For long days at the store, or for a baby who gets bored easily, distractions are key to making it out of the shop without a scene. If your little one has a favorite toy, that can be a good way of keeping him placated. If you are afraid of loosing that precious item, look for straps that can be attached to a stroller or cart handle and wrap around the toy. These inexpensive investments can prevent the accidental loss of a stuffed animal, a teether, or other favorite, thus saving you the misery of an inconsolable baby later.

There are also strap-on toys designed for car seats that can double as shopping distractions. Most of these already come on a strap and are easily transferred from car seat to cart or stroller. They come in a variety of options ranging from mirrors to animal shaped rattles to teethers.

If you forget the toys, look for things along the way that can distract your little one. Dressing room mirrors can be a good distraction. Allow you baby to see himself while you try on clothes, and make faces at him in the mirror.  Watching the wall fall in the fountain in the center of the mall or in front of a shopping center can be mesmerizing for a little one. Elevators can also be of an interest to a child who enjoys watching it go up and down over and over again. Remember, the world is still new and full of wonders to young children. So, something that we may take for granted may be just the thing to provide a distraction to a bored child.

A dressing room mirror can entertain a baby. Photo by Emran Kassim. Click to enlarge.

Cranky versus sleeping babies

You do not want to have a cranky, over-tired baby in a store with you. It is a bad situation waiting to happen. A sleeping baby, on the other hand, is an ideal shopping companion. If your baby predictably falls asleep when you get in the car, you may be able to transfer a sleeping baby to a shopping cart and get your purchases made without as much as a peep from your little one. But we are not always so lucky.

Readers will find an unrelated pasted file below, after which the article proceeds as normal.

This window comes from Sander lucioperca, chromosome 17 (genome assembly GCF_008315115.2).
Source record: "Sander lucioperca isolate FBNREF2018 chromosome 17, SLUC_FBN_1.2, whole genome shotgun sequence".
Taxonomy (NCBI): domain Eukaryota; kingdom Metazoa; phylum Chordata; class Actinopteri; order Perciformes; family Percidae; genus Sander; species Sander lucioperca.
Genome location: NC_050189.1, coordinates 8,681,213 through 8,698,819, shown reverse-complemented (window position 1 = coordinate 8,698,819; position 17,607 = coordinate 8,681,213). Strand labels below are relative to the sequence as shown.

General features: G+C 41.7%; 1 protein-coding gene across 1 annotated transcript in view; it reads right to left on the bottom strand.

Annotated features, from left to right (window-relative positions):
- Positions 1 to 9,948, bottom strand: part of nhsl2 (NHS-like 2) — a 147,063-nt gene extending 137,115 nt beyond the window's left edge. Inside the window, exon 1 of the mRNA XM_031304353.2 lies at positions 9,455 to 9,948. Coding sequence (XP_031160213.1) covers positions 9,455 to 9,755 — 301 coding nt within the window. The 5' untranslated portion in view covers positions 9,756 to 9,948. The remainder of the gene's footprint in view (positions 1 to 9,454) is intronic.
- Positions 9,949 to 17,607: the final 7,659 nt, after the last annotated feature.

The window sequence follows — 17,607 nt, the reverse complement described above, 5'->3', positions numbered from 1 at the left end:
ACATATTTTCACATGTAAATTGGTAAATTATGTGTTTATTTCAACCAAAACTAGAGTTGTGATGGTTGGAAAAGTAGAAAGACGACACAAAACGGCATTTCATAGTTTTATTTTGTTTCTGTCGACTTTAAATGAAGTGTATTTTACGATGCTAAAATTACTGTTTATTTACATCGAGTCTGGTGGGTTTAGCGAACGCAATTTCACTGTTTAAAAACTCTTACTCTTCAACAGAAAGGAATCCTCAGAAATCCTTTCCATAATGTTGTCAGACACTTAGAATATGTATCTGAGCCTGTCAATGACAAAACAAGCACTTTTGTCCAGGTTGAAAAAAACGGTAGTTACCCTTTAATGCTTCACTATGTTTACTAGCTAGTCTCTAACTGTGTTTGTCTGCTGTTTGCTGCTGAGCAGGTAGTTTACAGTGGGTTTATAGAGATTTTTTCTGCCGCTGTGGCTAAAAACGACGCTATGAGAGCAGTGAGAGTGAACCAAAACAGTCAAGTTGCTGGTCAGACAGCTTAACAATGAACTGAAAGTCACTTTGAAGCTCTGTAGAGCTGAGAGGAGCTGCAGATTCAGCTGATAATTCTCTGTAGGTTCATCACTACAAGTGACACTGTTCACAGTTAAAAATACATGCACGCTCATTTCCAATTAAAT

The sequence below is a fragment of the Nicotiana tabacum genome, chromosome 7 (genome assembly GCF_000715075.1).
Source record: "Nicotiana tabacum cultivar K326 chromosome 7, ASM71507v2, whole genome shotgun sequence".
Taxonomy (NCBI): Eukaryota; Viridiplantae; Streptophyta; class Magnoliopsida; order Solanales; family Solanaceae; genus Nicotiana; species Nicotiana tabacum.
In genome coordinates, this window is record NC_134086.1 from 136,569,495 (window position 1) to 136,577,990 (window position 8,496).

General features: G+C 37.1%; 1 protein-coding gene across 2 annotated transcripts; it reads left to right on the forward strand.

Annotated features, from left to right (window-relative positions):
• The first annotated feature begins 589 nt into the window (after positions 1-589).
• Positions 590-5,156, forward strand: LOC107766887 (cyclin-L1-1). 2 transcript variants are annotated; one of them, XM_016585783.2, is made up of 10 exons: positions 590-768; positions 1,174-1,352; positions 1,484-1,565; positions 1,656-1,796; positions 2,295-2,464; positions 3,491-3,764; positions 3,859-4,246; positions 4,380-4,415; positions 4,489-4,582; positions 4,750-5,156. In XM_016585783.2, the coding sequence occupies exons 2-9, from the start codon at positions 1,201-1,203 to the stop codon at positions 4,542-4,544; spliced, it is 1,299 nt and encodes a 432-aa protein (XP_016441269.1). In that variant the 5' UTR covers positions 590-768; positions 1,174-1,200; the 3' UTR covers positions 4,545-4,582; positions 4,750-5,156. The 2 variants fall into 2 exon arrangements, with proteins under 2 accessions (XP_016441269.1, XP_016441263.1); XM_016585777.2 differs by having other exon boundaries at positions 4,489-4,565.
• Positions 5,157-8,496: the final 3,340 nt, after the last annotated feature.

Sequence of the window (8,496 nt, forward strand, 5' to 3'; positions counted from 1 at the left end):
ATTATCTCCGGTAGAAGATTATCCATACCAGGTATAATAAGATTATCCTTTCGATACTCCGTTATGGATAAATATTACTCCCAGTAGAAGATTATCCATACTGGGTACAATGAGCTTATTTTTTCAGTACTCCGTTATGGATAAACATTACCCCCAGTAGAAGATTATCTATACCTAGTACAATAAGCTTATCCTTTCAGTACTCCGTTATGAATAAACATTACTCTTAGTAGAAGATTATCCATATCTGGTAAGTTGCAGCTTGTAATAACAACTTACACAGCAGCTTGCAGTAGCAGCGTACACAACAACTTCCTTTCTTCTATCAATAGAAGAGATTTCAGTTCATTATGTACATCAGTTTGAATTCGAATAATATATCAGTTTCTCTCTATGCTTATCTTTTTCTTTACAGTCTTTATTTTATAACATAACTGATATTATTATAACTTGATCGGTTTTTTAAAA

Try to shop when your baby is fresh and pleasant. But if you are going to be out during nap time, try to incorporate the naptime routine and the nap into your shopping. If your little one likes to drink a bottle and then read a book and snuggle up before taking a nap, try going back to your car until he is asleep. Then transfer him to a stroller, and return to your shopping list.

If you are in the middle of a shopping day and you do have a baby who falls asleep in the car, try to time car trips between shopping centers, malls, or stores to correspond with his naptime as close as possible. That way you do not disrupt his schedule too much, and you can take advantage of the lulling motion of the vehicle while you travel from one site to the next.

Ask for assistance

Do not be afraid or embarrassed to ask for assistance. Getting help from a store associate or sales clerk can save you valuable time. If you know the exact item you are looking for, in and out is the best course when shopping with a little one. Ask where to find the product, and if it is not on the shelf, ask if it is in stock and if not how to order it. Do not waste your time wondering aisles aimlessly.  

Shopping with a baby or toddler can be a challenge, but following these tips can make a shopping trip just another outing instead of an embarrassing situation that you wish you never had attempted.

 

Follow Brighid on Twitter a @BrighidMoret and receive updates when new columns post on Facebook. Read more about first time parenting issues in Parenting the First Time Through at The Communities at The Washington Times. Check out Brighid’s children’s book reviews at Big Reads For Little Hands.


This article is the copyrighted property of the writer and Communities @ WashingtonTimes.com. Written permission must be obtained before reprint in online or print media. REPRINTING TWTC CONTENT WITHOUT PERMISSION AND/OR PAYMENT IS THEFT AND PUNISHABLE BY LAW.

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Brighid Moret

Brighid is a freelance writer and first time mother.  She holds an MA in Writing from Johns Hopkins University.  Find her on Facebook @Brighid Moret